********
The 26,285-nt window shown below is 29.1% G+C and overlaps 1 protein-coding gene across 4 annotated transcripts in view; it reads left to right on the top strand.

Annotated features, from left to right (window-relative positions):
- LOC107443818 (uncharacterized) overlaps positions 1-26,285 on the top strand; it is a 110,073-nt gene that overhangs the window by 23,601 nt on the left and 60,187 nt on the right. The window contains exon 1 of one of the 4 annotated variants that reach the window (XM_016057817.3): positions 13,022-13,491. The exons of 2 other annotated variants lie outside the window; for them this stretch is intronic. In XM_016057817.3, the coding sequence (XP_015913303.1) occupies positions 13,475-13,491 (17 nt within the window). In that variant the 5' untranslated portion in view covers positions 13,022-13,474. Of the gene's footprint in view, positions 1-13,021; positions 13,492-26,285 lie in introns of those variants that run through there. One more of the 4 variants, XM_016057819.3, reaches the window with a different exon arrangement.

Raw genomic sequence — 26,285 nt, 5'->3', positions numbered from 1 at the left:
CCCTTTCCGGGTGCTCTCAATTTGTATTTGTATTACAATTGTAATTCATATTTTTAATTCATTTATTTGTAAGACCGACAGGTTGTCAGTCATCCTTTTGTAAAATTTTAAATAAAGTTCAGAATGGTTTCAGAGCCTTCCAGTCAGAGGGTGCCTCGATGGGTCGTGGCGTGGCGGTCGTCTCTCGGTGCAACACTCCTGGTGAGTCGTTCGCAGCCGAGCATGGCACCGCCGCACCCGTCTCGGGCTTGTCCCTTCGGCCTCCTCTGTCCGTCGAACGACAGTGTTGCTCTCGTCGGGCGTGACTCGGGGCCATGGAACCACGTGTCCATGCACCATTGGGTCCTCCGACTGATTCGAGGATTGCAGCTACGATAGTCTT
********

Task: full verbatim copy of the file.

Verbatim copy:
The 26,285-nt window shown below is 29.1% G+C and overlaps 1 protein-coding gene across 4 annotated transcripts in view; it reads left to right on the top strand.

Annotated features, from left to right (window-relative positions):
- LOC107443818 (uncharacterized) overlaps positions 1-26,285 on the top strand; it is a 110,073-nt gene that overhangs the window by 23,601 nt on the left and 60,187 nt on the right. The window contains exon 1 of one of the 4 annotated variants that reach the window (XM_016057817.3): positions 13,022-13,491. The exons of 2 other annotated variants lie outside the window; for them this stretch is intronic. In XM_016057817.3, the coding sequence (XP_015913303.1) occupies positions 13,475-13,491 (17 nt within the window). In that variant the 5' untranslated portion in view covers positions 13,022-13,474. Of the gene's footprint in view, positions 1-13,021; positions 13,492-26,285 lie in introns of those variants that run through there. One more of the 4 variants, XM_016057819.3, reaches the window with a different exon arrangement.

Raw genomic sequence — 26,285 nt, 5'->3', positions numbered from 1 at the left:
CCCTTTCCGGGTGCTCTCAATTTGTATTTGTATTACAATTGTAATTCATATTTTTAATTCATTTATTTGTAAGACCGACAGGTTGTCAGTCATCCTTTTGTAAAATTTTAAATAAAGTTCAGAATGGTTTCAGAGCCTTCCAGTCAGAGGGTGCCTCGATGGGTCGTGGCGTGGCGGTCGTCTCTCGGTGCAACACTCCTGGTGAGTCGTTCGCAGCCGAGCATGGCACCGCCGCACCCGTCTCGGGCTTGTCCCTTCGGCCTCCTCTGTCCGTCGAACGACAGTGTTGCTCTCGTCGGGCGTGACTCGGGGCCATGGAACCACGTGTCCATGCACCATTGGGTCCTCCGACTGATTCGAGGATTGCAGCTACGATAGTCTT